Origin decider a game of two halves
THEY say rugby league is a game of two halves and that's never been more true than in Sydney on Wednesday night.
The iconic 40-year history of State of Origin football has thrown up some celebrated storylines, but not one quite like the tale of rival halfbacks Mitchell Pearce and Daly Cherry-Evans in a game which means everything for both of them.
Career-defining? For Pearce, absolutely. Glory or bust with nothing in between.
For Cherry-Evans? He insists this match will not define him but he is only half right.
If Queensland wins it will.
Such a result will complete the final epic and unexpected chapter in his transition to respected leader, from the once spurned solitary man of Queensland football who senior players did not enjoy playing with and who was jeered on to Suncorp Stadium for turning back on a deal to join the Gold Coast Titans.
If he can rise from the rabble of Perth and win this one as captain, after all of the turbulence he suffered as a polarising Michael Clarke-style character earlier in his career, bygones will be bygones and credit will be given where credit is due.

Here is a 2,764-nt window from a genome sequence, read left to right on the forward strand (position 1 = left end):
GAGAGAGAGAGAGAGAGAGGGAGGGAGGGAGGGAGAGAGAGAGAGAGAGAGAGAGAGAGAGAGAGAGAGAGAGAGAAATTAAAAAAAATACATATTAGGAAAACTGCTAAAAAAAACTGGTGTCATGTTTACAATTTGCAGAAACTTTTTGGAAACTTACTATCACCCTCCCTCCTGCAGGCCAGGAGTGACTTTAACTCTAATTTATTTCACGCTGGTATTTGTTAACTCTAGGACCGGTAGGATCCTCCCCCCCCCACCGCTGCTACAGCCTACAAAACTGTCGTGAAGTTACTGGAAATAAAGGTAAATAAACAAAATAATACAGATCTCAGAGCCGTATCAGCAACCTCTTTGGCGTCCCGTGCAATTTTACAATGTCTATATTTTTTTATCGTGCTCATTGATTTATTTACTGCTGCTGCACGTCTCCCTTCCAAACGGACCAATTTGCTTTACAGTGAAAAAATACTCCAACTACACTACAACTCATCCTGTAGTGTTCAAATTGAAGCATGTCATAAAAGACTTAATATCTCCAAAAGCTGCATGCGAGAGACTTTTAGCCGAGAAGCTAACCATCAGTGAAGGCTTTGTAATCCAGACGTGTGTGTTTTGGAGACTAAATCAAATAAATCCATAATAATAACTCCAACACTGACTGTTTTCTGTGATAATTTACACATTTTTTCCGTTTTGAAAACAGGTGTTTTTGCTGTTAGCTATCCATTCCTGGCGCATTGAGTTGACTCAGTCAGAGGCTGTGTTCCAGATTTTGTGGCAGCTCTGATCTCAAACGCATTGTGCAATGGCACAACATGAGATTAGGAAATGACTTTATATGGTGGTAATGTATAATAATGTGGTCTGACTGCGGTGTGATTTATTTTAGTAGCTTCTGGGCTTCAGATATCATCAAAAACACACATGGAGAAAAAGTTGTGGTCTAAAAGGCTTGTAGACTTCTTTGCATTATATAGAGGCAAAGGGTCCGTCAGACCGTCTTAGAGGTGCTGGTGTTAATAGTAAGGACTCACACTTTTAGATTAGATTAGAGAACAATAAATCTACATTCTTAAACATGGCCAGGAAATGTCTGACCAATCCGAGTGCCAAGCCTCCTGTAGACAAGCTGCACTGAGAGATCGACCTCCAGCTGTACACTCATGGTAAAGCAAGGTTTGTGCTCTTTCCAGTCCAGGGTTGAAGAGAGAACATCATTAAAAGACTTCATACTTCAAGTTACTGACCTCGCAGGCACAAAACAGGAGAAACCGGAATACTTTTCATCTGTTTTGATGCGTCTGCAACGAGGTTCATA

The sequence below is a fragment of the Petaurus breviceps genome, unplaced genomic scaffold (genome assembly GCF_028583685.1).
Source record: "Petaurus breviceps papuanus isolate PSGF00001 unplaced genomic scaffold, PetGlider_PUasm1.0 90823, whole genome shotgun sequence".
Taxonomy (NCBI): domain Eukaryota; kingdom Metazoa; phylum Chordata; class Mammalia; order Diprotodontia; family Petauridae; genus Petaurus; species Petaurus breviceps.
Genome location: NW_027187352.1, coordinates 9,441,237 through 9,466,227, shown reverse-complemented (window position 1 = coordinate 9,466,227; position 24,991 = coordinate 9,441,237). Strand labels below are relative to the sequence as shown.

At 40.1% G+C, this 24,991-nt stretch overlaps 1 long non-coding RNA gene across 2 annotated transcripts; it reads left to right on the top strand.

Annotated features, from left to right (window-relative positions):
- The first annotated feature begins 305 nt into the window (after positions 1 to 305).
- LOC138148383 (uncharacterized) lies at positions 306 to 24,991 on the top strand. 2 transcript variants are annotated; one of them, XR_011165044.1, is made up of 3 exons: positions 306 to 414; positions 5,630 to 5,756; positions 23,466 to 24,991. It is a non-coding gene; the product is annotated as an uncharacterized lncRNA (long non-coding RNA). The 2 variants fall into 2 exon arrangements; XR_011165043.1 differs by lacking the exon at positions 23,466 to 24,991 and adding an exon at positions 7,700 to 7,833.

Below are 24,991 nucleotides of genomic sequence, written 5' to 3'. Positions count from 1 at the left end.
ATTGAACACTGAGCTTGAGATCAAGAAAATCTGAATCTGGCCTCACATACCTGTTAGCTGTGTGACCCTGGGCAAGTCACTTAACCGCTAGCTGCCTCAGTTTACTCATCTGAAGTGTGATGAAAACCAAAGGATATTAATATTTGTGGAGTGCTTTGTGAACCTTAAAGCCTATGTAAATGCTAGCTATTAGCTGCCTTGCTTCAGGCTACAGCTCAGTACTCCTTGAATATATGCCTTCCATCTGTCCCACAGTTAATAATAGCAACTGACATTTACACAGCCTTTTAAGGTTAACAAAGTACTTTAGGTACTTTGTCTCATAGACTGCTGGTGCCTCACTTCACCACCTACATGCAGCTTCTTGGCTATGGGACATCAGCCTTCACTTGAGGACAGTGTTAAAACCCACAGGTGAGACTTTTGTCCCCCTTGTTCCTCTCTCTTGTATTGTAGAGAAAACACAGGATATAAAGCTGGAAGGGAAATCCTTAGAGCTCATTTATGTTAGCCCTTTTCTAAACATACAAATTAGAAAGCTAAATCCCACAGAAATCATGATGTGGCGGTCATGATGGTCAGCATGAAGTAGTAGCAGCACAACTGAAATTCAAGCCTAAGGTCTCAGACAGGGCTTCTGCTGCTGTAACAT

Cherry-Evans will always have his knockers but even if he loses, he will still be on the road to public redemption and will get another chance to lead the Maroons next year.
So there is a soft landing of sorts and a future trending strongly north.
But for Pearce there is no middle ground.
This is it. The penthouse or the outhouse. The clouds or the concrete. Call it unfair because it is, but it is also the truth.
In victory or defeat, this will almost certainly be his Origin swan song and the impact will be as dramatic as the last line in a whodunnit murder mystery.
He has played seven third games in a series and lost the lost, 18 Origin games without winning a series.
Only horses who chased Winx home start after start could appreciate the depth of his exasperation.
In 2015 Johnathan Thurston sledged him in the decider by saying "you really should get your photo taken outside the ground with the Wally Lewis statue, because that is the closest you will come to the trophy''.
And, just to cement his reputation as the man who missed the boat, he missed out on the Roosters premiership win last year after being freakishly squeezed out of the club by Cooper Cronk - though he did win an earlier title with the club.
If Pearce wins he becomes the poster boy for never giving up, a monument to relentless effort in the face of adversity.
In that case, all of his near misses actually morph into badges of honour, for they enhance the impact of his final act of glory.
But if he loses … where was that statue again?